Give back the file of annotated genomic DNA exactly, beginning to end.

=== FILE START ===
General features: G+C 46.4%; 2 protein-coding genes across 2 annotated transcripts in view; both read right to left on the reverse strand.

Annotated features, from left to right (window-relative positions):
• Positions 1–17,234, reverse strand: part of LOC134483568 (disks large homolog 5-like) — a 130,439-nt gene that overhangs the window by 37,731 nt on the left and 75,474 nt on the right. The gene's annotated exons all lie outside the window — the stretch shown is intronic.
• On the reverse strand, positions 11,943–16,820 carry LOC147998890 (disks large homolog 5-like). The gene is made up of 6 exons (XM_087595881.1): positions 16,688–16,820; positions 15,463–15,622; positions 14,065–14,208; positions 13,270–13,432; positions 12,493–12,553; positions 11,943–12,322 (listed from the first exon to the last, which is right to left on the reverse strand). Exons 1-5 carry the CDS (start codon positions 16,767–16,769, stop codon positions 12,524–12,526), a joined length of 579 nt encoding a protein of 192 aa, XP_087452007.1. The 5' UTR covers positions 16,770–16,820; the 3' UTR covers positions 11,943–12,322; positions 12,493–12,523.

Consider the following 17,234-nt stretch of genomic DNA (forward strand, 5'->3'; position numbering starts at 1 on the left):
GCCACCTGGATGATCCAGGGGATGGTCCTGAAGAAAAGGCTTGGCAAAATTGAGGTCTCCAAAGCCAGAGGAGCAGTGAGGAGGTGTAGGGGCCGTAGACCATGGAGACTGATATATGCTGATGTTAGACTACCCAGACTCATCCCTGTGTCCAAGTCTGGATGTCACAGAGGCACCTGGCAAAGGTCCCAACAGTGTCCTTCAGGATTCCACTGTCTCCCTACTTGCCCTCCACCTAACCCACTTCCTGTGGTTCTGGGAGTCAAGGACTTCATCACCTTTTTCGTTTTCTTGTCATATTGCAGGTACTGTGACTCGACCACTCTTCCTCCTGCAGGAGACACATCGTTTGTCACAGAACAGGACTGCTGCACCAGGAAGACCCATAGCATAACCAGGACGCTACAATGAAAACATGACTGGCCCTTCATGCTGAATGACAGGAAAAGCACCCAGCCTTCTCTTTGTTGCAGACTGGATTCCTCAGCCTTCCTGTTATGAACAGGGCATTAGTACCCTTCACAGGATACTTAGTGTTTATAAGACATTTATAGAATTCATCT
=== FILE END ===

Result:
General features: G+C 46.4%; 2 protein-coding genes across 2 annotated transcripts in view; both read right to left on the reverse strand.

Annotated features, from left to right (window-relative positions):
• Positions 1–17,234, reverse strand: part of LOC134483568 (disks large homolog 5-like) — a 130,439-nt gene that overhangs the window by 37,731 nt on the left and 75,474 nt on the right. The gene's annotated exons all lie outside the window — the stretch shown is intronic.
• On the reverse strand, positions 11,943–16,820 carry LOC147998890 (disks large homolog 5-like). The gene is made up of 6 exons (XM_087595881.1): positions 16,688–16,820; positions 15,463–15,622; positions 14,065–14,208; positions 13,270–13,432; positions 12,493–12,553; positions 11,943–12,322 (listed from the first exon to the last, which is right to left on the reverse strand). Exons 1-5 carry the CDS (start codon positions 16,767–16,769, stop codon positions 12,524–12,526), a joined length of 579 nt encoding a protein of 192 aa, XP_087452007.1. The 5' UTR covers positions 16,770–16,820; the 3' UTR covers positions 11,943–12,322; positions 12,493–12,523.

Consider the following 17,234-nt stretch of genomic DNA (forward strand, 5'->3'; position numbering starts at 1 on the left):
GCCACCTGGATGATCCAGGGGATGGTCCTGAAGAAAAGGCTTGGCAAAATTGAGGTCTCCAAAGCCAGAGGAGCAGTGAGGAGGTGTAGGGGCCGTAGACCATGGAGACTGATATATGCTGATGTTAGACTACCCAGACTCATCCCTGTGTCCAAGTCTGGATGTCACAGAGGCACCTGGCAAAGGTCCCAACAGTGTCCTTCAGGATTCCACTGTCTCCCTACTTGCCCTCCACCTAACCCACTTCCTGTGGTTCTGGGAGTCAAGGACTTCATCACCTTTTTCGTTTTCTTGTCATATTGCAGGTACTGTGACTCGACCACTCTTCCTCCTGCAGGAGACACATCGTTTGTCACAGAACAGGACTGCTGCACCAGGAAGACCCATAGCATAACCAGGACGCTACAATGAAAACATGACTGGCCCTTCATGCTGAATGACAGGAAAAGCACCCAGCCTTCTCTTTGTTGCAGACTGGATTCCTCAGCCTTCCTGTTATGAACAGGGCATTAGTACCCTTCACAGGATACTTAGTGTTTATAAGACATTTATAGAATTCATCT